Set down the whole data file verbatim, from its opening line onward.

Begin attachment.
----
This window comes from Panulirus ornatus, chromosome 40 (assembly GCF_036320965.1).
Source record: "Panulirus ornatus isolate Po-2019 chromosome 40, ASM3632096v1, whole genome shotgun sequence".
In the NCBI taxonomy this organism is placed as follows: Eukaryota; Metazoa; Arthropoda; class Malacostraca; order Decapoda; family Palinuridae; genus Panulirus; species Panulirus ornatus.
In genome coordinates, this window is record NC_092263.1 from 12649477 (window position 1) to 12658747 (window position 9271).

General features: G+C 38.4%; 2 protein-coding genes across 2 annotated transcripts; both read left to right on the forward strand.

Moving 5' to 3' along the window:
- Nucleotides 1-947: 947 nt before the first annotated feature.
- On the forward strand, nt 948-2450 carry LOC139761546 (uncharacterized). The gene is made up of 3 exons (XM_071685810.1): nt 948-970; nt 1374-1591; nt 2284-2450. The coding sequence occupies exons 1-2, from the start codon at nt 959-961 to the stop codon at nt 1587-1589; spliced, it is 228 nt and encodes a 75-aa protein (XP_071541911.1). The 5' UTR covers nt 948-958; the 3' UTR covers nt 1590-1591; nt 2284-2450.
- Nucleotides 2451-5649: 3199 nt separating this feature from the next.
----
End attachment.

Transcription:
This window comes from Panulirus ornatus, chromosome 40 (assembly GCF_036320965.1).
Source record: "Panulirus ornatus isolate Po-2019 chromosome 40, ASM3632096v1, whole genome shotgun sequence".
In the NCBI taxonomy this organism is placed as follows: Eukaryota; Metazoa; Arthropoda; class Malacostraca; order Decapoda; family Palinuridae; genus Panulirus; species Panulirus ornatus.
In genome coordinates, this window is record NC_092263.1 from 12649477 (window position 1) to 12658747 (window position 9271).

General features: G+C 38.4%; 2 protein-coding genes across 2 annotated transcripts; both read left to right on the forward strand.

Moving 5' to 3' along the window:
- Nucleotides 1-947: 947 nt before the first annotated feature.
- On the forward strand, nt 948-2450 carry LOC139761546 (uncharacterized). The gene is made up of 3 exons (XM_071685810.1): nt 948-970; nt 1374-1591; nt 2284-2450. The coding sequence occupies exons 1-2, from the start codon at nt 959-961 to the stop codon at nt 1587-1589; spliced, it is 228 nt and encodes a 75-aa protein (XP_071541911.1). The 5' UTR covers nt 948-958; the 3' UTR covers nt 1590-1591; nt 2284-2450.
- Nucleotides 2451-5649: 3199 nt separating this feature from the next.